This little stream, the course of which we must follow to reach the glacier, is choked with sand and pebbles brought to it by the moving ice. These are not ordinary stream pebbles, for they have strangely flattened sides which often show scratches, and look as if they had been ground off against a grindstone. They are the tools with which the ice does its work. The ice block takes up the rock fragments which fall upon its surface or which it tears from beneath, and carries them along, grinding every surface which it touches. The fragments are dropped at the end of the glacier, and the smaller pebbles are washed away down the stream that flows from the melting ice.

We follow up the little glacial creek, past icy snow-banks and through groves of fir trees where the warm sunshine brings out the resinous odors. Upon one side of the canon there lies a field of black lava which not many hundreds of years ago forced this glacial creek from an earlier channel into its present bed. Now we come upon what appears at first to be a snow-bank lying across the course of the stream, and from beneath which its waters issue. Deep cracks in the outer mass of snow show the clear, pale-green ice below. This is the lower end of the glacier which we have been so long a time in reaching.

A short climb up a steep slope brings us to the top of the glacier. It forms a perfectly even plain, extending back with a gentle slope to the head of a deep notch between the two northern Sisters, while above and beyond rise the steeper snow-fields, from which this ice is continually renewed.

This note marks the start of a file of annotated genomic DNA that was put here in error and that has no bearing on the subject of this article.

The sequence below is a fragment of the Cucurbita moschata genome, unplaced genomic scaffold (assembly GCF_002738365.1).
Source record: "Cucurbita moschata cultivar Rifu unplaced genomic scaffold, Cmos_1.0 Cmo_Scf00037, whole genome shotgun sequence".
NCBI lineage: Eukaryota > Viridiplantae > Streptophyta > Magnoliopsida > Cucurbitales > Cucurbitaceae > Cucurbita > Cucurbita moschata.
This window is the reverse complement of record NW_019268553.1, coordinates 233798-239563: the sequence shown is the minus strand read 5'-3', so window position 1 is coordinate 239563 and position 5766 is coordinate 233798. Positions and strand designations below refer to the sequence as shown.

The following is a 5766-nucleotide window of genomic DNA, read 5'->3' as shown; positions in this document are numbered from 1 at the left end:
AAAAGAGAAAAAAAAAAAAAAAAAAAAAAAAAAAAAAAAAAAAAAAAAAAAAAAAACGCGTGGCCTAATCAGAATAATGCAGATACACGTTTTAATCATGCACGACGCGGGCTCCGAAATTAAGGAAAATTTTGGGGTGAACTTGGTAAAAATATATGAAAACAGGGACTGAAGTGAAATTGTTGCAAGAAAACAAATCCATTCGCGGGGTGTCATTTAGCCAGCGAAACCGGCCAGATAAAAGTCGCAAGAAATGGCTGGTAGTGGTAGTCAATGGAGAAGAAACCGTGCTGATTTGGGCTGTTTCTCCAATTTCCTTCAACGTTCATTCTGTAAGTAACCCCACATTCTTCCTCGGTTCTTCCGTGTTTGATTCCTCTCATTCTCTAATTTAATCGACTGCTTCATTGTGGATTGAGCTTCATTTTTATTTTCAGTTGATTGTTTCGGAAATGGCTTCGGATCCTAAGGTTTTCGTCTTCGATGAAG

The glacier does not terminate in the usual manner, with a stream flowing from its centre, for the outlet is at one side, while the middle abuts against a low mound of rock. This mound we find most interesting, for upon reaching its top we look down into a volcanic crater. From this crater flowed the great stream of lava to which we have already referred. The lava ran downward, bending this way and that among the hollows, until it spread nearly to the McKenzie River.

During the Glacial period, before the eruption took place, this glacier was much larger. The summit of the Cascade Range was then covered by glaciers. This fact we know from the presence of grooved and polished rocks wherever the surface has not been worn away or covered with newer lava. The Glacial period had passed away and the climate had become much the same as it now is when the volcanic forces broke out at the spot where the crater is situated. The eruption undoubtedly melted the ice in the vicinity, but after it had ceased and the rocks had become cold, the glacier never gained strength enough to push the loose materials of the volcanic cone out of its path. The ice banked up snugly against the obstruction, and as it melted the water found its way out at the side of the lava.